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May 30, 2024

We Must Protect Play

Play turns out to be stunningly essential in childhood. It’s like love, sunshine and broccoli all juiced together.
– Lenore Skenazy, American author, speaker

Research professor Peter Gray, in a recent article, “The Cruelty of U.S. Kindergarten Practices,” quotes kindergarten teachers who are being required to remove play from children’s days and replace it with rigorous academic seat work. One teacher states:

“Words that have come out of my mouth this fall: ‘We do NOT play in kindergarten. Do not do that again!’ (to a student building a very cool 3D scorpion with the math blocks instead of completing his assigned task to practice addition.) ‘No, I cannot read Pete the Cat to you. We have to do our reading’ (90 minutes of a scripted daily lesson). ‘Those clips (hanging from the ceiling) are for when we do art. No, we cannot do any art. We have to do our reading lesson’ (my kinders get to go to a 40-minute art class once a month). ‘No, you cannot look at the books/play with the toys’ (literacy toys and games). ‘No, we cannot do a science experiment. We have to do our reading.’ ‘No, we cannot color. We have to do our reading.” … I hate my job. Love my kids—hate the curriculum.”

Gray concludes:

“Tragically, we are now even pushing developmentally inappropriate academic training on preschoolers.” He describes how research is showing “quite clearly, that these practices are not just making children miserable in the short term, but are having long-term harmful effects on all aspects of development—social, emotional, academic, and behavioral. We are burning kids out, making them hate school, shaming them about their performance, even before they start what used to be considered real school.”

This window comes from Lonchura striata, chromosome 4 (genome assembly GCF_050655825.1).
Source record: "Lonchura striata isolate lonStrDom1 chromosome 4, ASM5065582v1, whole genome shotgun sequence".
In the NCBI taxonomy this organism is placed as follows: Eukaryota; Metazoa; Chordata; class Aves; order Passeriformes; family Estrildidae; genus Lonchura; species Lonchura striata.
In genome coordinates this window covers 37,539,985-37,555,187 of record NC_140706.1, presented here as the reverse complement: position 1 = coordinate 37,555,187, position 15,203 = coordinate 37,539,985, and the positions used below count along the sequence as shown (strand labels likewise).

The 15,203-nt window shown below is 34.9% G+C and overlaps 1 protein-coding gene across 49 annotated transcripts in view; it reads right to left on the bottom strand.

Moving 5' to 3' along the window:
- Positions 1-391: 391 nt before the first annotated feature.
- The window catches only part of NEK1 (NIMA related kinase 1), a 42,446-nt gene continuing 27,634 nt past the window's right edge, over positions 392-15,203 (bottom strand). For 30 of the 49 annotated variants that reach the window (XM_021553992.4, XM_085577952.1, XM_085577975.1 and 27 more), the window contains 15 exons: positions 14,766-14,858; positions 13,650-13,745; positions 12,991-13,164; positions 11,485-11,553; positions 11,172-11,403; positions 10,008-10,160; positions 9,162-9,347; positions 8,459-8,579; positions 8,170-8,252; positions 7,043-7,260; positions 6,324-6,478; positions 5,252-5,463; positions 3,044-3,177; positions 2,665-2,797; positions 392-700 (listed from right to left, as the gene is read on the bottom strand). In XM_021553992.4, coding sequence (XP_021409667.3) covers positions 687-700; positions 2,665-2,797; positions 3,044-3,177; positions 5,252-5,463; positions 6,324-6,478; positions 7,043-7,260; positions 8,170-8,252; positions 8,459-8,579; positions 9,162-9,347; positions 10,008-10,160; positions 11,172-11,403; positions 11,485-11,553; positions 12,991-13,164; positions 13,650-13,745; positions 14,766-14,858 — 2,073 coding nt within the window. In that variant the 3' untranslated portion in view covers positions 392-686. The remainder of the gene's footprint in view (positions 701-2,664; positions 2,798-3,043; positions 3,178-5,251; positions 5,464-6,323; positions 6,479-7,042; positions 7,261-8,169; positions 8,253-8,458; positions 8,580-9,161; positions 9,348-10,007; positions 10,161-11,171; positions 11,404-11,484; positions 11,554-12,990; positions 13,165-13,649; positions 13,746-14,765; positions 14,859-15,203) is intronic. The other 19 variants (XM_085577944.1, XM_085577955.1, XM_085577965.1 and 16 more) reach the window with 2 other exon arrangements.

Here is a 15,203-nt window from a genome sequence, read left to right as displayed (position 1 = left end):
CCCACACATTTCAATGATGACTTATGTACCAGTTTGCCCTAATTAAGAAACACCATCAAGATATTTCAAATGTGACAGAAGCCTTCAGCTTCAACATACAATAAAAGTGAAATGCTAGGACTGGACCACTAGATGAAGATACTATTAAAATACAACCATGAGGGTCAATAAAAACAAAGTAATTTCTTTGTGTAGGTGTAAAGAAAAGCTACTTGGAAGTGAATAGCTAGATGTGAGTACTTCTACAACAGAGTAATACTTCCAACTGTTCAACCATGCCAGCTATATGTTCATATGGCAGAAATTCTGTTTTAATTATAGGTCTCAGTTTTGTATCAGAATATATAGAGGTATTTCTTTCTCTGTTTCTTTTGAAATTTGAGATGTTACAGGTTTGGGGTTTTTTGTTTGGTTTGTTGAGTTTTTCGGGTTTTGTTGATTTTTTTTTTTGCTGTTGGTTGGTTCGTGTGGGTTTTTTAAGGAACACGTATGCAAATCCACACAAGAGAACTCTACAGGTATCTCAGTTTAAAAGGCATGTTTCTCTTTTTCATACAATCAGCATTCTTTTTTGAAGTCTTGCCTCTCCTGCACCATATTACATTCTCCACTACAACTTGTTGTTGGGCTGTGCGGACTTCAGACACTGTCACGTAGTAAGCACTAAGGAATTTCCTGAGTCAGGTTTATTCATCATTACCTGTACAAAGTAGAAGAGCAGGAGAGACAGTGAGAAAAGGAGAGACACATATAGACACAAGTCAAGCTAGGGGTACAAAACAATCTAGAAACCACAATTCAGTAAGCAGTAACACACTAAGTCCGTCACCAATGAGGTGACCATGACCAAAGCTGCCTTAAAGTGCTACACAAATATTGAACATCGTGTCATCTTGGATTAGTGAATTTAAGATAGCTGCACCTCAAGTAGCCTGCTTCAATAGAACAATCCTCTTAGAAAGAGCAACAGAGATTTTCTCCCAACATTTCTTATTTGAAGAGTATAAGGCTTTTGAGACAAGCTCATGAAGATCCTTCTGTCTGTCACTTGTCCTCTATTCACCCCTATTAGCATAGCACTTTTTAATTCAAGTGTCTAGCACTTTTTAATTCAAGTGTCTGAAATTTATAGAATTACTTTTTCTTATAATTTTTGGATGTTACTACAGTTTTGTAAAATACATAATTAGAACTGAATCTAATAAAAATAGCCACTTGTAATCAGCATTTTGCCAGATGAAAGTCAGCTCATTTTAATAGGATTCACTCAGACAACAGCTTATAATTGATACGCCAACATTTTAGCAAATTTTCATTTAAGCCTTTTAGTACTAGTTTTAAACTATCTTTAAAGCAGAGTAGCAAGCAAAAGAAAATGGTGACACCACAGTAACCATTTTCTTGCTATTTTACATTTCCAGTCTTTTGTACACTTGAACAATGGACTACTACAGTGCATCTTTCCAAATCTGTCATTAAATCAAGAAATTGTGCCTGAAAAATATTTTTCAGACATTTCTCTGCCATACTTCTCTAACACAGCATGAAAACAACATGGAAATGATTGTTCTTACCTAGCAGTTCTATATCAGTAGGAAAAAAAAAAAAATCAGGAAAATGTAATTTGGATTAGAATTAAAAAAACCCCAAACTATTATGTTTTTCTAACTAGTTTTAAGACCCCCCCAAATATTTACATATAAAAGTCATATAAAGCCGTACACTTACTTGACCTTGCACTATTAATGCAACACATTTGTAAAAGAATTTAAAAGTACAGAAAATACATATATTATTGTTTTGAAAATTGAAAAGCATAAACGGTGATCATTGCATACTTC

Exchange Press is committed to publishing articles and books that demonstrate and celebrate the importance of play for preschoolers (and younger elementary students). These authors encourage you to advocate for play:

In Really Seeing Children, Deb Curtis writes, “We want to know what the children think, feel and wonder. We believe that the children will have things to tell each other and us that we have never heard before. We are always listening for a surprise and the birth of a new idea.”

In Adventures in Risky Play, Rusty Keeler writes, “If we mindfully observe what children are doing and intending to do, framed by risk-and-benefit, we offer them a way to grow up experienced and confident.”

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